High in the halls of the kings who are gone
Jenny would dance with her ghosts
The ones she has lost and the ones she had found
And the ones who had loved her the most
The ones who had been gone for so very long
She couldn’t remember their names
They spun her around on the damp, cold stones
Spun away all her sorrow and pain
And she never wanted to leave
Never wanted to leave
Never wanted to leave
Never wanted to leave
Never wanted to leave
Never wanted to leave
Never wanted to leave.
I don’t know about you, but I played it back to be sure he was really singing about Jenny dancing with ghosts. With the dead on their doorstep, threatening to wipe away all of humanity, a member of the living taking turns on the dance floor with the dead certainly projects a foreboding image, and I was not sure I had heard the right word.
Several commentators posted articles within hours of the show, conjecturing about the meaning of the song. To a casual fan of the show, the minor melody and melancholy lyrics may merely capture the mood of the castle as the characters confront what most believe will be their last day alive. On one level, that is enough. The song serves that purpose, certainly.
If you seek deeper significance, scholars of the series note that the song “Jenny of the Oldstones” is mentioned periodically in the books. Since seemingly everyone is obsessed with finding clues about the ultimate outcome of the series, some have suggested the lyrics are prophesy, suitably vague to suggest much, while revealing little. As with much of George R.R. Martin’s fantasy universe, there is a whole mythology built around the song, as much back-story as you want to explore, if you have the interest and the time.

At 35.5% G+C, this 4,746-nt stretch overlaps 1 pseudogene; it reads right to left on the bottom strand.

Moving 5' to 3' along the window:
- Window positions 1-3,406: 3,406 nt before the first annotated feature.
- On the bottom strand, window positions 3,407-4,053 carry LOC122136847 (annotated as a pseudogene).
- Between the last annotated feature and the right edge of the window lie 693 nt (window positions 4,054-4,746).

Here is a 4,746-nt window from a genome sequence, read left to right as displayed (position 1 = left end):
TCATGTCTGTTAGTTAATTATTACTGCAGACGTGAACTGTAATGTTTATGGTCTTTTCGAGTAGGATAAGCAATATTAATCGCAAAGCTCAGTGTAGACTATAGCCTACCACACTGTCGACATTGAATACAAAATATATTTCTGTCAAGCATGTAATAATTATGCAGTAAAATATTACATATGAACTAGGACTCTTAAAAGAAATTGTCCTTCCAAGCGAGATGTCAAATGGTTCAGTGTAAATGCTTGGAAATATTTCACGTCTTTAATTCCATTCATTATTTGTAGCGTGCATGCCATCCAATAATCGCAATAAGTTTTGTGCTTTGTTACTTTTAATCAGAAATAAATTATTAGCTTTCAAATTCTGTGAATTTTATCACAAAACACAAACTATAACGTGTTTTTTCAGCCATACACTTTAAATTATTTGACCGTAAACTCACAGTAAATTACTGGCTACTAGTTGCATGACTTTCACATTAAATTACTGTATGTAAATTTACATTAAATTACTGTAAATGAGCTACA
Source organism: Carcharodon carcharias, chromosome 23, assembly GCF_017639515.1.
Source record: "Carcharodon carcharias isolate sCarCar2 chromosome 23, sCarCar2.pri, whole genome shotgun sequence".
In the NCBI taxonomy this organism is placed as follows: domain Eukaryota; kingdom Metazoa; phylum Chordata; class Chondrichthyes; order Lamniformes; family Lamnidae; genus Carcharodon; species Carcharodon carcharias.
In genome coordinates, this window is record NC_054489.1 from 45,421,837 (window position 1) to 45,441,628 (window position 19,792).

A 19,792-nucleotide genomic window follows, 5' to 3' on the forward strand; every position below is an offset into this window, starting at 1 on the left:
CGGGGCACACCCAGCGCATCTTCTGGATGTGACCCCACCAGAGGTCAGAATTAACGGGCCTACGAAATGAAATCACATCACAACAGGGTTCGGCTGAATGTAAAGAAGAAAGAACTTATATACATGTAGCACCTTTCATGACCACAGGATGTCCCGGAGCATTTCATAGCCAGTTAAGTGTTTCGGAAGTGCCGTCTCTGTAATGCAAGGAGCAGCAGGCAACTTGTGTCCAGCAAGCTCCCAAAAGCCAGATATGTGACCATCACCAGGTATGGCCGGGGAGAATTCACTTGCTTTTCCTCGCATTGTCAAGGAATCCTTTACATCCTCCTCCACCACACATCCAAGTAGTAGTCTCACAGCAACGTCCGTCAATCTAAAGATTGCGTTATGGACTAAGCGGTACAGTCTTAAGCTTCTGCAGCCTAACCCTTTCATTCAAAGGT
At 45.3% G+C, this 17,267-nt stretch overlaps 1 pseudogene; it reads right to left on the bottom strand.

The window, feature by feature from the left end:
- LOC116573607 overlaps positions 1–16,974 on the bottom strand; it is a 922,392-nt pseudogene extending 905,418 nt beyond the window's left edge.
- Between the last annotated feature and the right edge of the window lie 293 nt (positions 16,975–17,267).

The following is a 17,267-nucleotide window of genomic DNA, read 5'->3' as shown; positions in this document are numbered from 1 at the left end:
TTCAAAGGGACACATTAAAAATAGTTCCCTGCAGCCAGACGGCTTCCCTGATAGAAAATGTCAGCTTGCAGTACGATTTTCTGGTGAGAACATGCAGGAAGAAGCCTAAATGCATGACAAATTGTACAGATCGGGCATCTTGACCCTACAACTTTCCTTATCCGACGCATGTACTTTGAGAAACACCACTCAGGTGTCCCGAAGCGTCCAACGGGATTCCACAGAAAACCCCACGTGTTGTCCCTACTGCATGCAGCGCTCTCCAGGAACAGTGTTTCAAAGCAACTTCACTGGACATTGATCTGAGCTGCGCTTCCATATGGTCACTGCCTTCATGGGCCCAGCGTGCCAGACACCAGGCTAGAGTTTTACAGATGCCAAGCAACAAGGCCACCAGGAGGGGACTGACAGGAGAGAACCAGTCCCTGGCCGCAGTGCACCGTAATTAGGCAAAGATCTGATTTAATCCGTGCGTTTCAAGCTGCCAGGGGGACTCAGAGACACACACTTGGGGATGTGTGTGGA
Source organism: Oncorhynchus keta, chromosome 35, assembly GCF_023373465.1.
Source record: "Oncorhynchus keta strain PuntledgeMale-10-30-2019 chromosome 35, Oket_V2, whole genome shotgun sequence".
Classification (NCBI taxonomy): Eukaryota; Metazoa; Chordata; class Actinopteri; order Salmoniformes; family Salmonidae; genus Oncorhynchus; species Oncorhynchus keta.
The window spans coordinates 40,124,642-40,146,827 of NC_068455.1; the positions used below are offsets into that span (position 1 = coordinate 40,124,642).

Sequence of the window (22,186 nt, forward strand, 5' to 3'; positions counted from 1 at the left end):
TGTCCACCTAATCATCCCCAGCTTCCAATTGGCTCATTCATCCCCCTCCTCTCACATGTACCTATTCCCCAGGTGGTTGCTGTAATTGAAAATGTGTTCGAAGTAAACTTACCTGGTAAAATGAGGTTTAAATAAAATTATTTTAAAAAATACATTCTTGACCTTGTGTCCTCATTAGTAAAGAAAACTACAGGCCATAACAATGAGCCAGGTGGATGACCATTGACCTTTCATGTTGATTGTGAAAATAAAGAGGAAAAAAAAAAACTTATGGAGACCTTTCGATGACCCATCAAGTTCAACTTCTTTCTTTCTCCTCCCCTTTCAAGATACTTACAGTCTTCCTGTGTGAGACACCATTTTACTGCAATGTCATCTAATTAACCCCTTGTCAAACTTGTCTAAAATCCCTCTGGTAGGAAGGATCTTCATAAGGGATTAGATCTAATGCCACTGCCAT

Only the first two lines of lyrics appears in any of the books. The rest were written, and the melody was commissioned, for the show. Having criticized so many choices the show-runners have made in the past, we have to bow to their brilliance with this. Instead of plowing inexorably toward the end with dragons, swordplay and special effects wizardry (their unquestioned forte, by the way), they have given us something quietly interesting to contemplate in the final days of the show. It could mean nothing. Or it could hold the secret to the series.
So, what does the song mean? We will all have to do our own explications, because guessing at the exact answer may prove impossible. But clearly it has something to do with wanting to hold on to those who have died, perhaps even when we should let them go. Interesting juxtaposition, given what begins to unfold by the end of the episode. There may soon be many more “ghosts” for Jenny to dance with.
Memorable Lines and Exchanges
- Bran, to Jaime, who says he would do all the horrible things he had done again to protect his family, and in a callback to the first episode, when Jaime pushed him out a tower window: “The things we do for love.”
- Gendry, with some unsatisfying understatement, in responding to Arya’s demand that he tell her what the army of the dead is really like: “Bad. Really bad.”
- Jaime, humbling himself to Brienne: “I’m not the fighter I used to be. But I’d be honored to fight under your command.”
- Tyrion to Bran, who says his story is a long one: “If only we were trapped in a castle in the dead of winter with no place to go.”
- Arya, to Gendry’s claim that he didn’t keep count of the women he had been with: “Yes, you did.”
- Davos, in response to Tyrion’s request that he sing a song: “You’ll pray for a quick death.”
Did not appear
Cersei, Euron Greyjoy, Night King (though a squad of white walkers showed up at the end), the Mountain, Qyburn, Yara, Mellisandre (though she was mentioned), the dragons
Appeared, though only briefly, after a long absence
Ghost (the direwolf; not the ones referenced in Pod’s song)
Now that Daenerys knows Jon has the best claim through succession to the throne, what will she do?
This poll is closed
Continue to fight alongside him and stake her claim if they both survive.
Continue to fight alongside him and yield to his claim if they both survive.
Turn on Jon in the battle for Winterfell.
Other (explain your alternative outcome in the comments)